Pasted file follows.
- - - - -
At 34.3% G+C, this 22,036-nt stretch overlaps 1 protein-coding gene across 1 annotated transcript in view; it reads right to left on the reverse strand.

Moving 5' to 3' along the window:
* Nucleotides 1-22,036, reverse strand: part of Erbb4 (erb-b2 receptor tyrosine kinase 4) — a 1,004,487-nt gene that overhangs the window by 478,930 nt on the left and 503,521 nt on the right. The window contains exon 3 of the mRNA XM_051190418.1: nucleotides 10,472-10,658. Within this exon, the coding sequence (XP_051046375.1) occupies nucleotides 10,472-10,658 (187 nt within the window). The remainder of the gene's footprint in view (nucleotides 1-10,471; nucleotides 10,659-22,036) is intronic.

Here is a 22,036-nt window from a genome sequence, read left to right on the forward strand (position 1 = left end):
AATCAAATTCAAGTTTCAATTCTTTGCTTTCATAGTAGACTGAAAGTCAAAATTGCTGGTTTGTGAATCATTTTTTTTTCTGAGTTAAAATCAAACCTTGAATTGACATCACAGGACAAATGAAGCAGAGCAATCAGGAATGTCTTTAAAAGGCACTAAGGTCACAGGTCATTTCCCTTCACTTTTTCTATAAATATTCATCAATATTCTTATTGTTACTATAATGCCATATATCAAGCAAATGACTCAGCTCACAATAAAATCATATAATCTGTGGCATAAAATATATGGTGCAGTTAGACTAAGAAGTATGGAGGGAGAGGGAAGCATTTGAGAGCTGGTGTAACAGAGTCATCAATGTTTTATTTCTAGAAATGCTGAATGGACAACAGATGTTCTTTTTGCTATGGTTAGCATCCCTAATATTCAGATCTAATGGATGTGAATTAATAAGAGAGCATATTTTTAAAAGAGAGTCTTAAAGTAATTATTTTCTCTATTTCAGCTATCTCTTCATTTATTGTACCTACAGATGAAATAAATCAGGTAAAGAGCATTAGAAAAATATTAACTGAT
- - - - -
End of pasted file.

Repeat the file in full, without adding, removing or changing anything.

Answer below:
At 34.3% G+C, this 22,036-nt stretch overlaps 1 protein-coding gene across 1 annotated transcript in view; it reads right to left on the reverse strand.

Moving 5' to 3' along the window:
* Nucleotides 1-22,036, reverse strand: part of Erbb4 (erb-b2 receptor tyrosine kinase 4) — a 1,004,487-nt gene that overhangs the window by 478,930 nt on the left and 503,521 nt on the right. The window contains exon 3 of the mRNA XM_051190418.1: nucleotides 10,472-10,658. Within this exon, the coding sequence (XP_051046375.1) occupies nucleotides 10,472-10,658 (187 nt within the window). The remainder of the gene's footprint in view (nucleotides 1-10,471; nucleotides 10,659-22,036) is intronic.

Here is a 22,036-nt window from a genome sequence, read left to right on the forward strand (position 1 = left end):
AATCAAATTCAAGTTTCAATTCTTTGCTTTCATAGTAGACTGAAAGTCAAAATTGCTGGTTTGTGAATCATTTTTTTTTCTGAGTTAAAATCAAACCTTGAATTGACATCACAGGACAAATGAAGCAGAGCAATCAGGAATGTCTTTAAAAGGCACTAAGGTCACAGGTCATTTCCCTTCACTTTTTCTATAAATATTCATCAATATTCTTATTGTTACTATAATGCCATATATCAAGCAAATGACTCAGCTCACAATAAAATCATATAATCTGTGGCATAAAATATATGGTGCAGTTAGACTAAGAAGTATGGAGGGAGAGGGAAGCATTTGAGAGCTGGTGTAACAGAGTCATCAATGTTTTATTTCTAGAAATGCTGAATGGACAACAGATGTTCTTTTTGCTATGGTTAGCATCCCTAATATTCAGATCTAATGGATGTGAATTAATAAGAGAGCATATTTTTAAAAGAGAGTCTTAAAGTAATTATTTTCTCTATTTCAGCTATCTCTTCATTTATTGTACCTACAGATGAAATAAATCAGGTAAAGAGCATTAGAAAAATATTAACTGAT